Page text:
At Newton, we are always on the lookout for new innovations. While we are often analysing specific companies, we also regularly conduct research to better understand industries and processes which might inform our themes through their impact on long-term trends. To this end, a group of Newton team members recently went on a visit to an underground farm in Clapham, to learn more about innovations in agriculture. Agricultural developments inform our ‘Earth matters’, ‘smart revolution’ and ‘population dynamics’ themes, as growing food scarcity and concerns over the health of the planet are sparking all sorts of new technological inventions.

This is the first underground farm in the UK.[1] It occupies a deserted World War II shelter beneath the city, and distributes food locally in London. There are many other empty bomb shelters and disused underground stations that could be repurposed with similar aims, should the project, or sustainable farming in general, expand.

The changing climate raises concerns about feeding a population which is set to continue to expand, especially when farmland is under threat from changes in temperature, weather and rainfall, along with other challenges like soil degradation. In addition, the fact that much of the food eaten within London has travelled many miles before it ever reaches people’s plates is part of what keeps the carbon footprint of agriculture unsustainably high. This small farm aims to pave the way for sustainable, local agriculture, even in the busiest of metropolises.

Underground farms have many positives when it comes to growing food: they are insulated from the weather and natural causes of soil erosion, which makes them more resilient. This is useful now, but may prove even more crucial if weather systems become more unpredictable over the coming years, as is indicated by climate-change projections. The farm owners have suggested that underground farms could produce yields of up to sixty times that of a regular farm of a similar size, as they use precision techniques and are not subject to external disruptions. However, as our visit showed, this dream is still in the early stages.

Only a garnish?

Right now, the farm only grows micro herbs, making clear that there is a way to go before these methods could be used to grow bigger vegetables and grains, let alone enough to feed a significant proportion of London’s population. While we can vouch for the deliciousness of these micro herbs, it is fair to say that they are only a garnish, not a whole meal. However, the owners of this enterprise are confident that underground farming could be scaled up to produce more food. There are definitely efficiency gains to be made: currently, much of the twelve employees’ time and efforts are spent meticulously cleaning the farm, which is necessary to keep it sterile without using industrial chemicals. The sterility is required to ensure the integrity of the resulting produce, while the lack of industrial chemicals is both to avoid polluting the herbs and protect the employees, as it would be unsafe for them to work in a small underground bunker surrounded by toxic fumes. New technology could allow the cleaning process to be sped up and streamlined, freeing up time and resources for the team to spend more time growing food and planning expansions to the project.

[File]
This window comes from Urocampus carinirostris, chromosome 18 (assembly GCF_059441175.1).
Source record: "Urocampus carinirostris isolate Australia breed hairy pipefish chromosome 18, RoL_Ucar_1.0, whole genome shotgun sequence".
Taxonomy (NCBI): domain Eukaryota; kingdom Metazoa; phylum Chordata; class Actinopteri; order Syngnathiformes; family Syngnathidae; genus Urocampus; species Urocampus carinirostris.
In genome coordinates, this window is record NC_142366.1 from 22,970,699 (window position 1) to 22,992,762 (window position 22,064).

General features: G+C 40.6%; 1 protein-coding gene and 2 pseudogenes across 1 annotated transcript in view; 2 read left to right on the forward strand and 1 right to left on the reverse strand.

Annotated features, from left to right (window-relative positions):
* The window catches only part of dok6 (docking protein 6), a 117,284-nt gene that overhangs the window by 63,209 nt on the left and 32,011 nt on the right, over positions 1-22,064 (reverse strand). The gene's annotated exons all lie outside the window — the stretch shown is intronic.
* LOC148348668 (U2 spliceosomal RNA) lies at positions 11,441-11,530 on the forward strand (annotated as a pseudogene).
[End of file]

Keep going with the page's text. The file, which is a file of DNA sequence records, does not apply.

Additionally, there are questions about just how sustainable this sustainable farm really is. As you’d expect for an underground farm, there are a lot of lights involved, which require a lot of energy. Carpets are also burned to provide materials for the growing process, and both the farming and the packaging involve some plastic.

The company is aiming to be carbon-neutral by 2020, but, for now, underground farms still negatively affect the environment in their own way, albeit that they are more focused on sustainability than the vast majority of other companies and industries. It is clear that underground farming is very different from traditional farming, which might just be what the agricultural sector needs to continue to thrive in a world going green. However, innovations like these are only likely to be part of the solution, and not the solution to agriculture’s negative environmental impacts and uncertain future in a world of climate change. This is a very complex issue and will require innovations at all levels of the process to develop sustainably over the coming decades.



Rebecca White

Rebecca White

Global ESG integration lead


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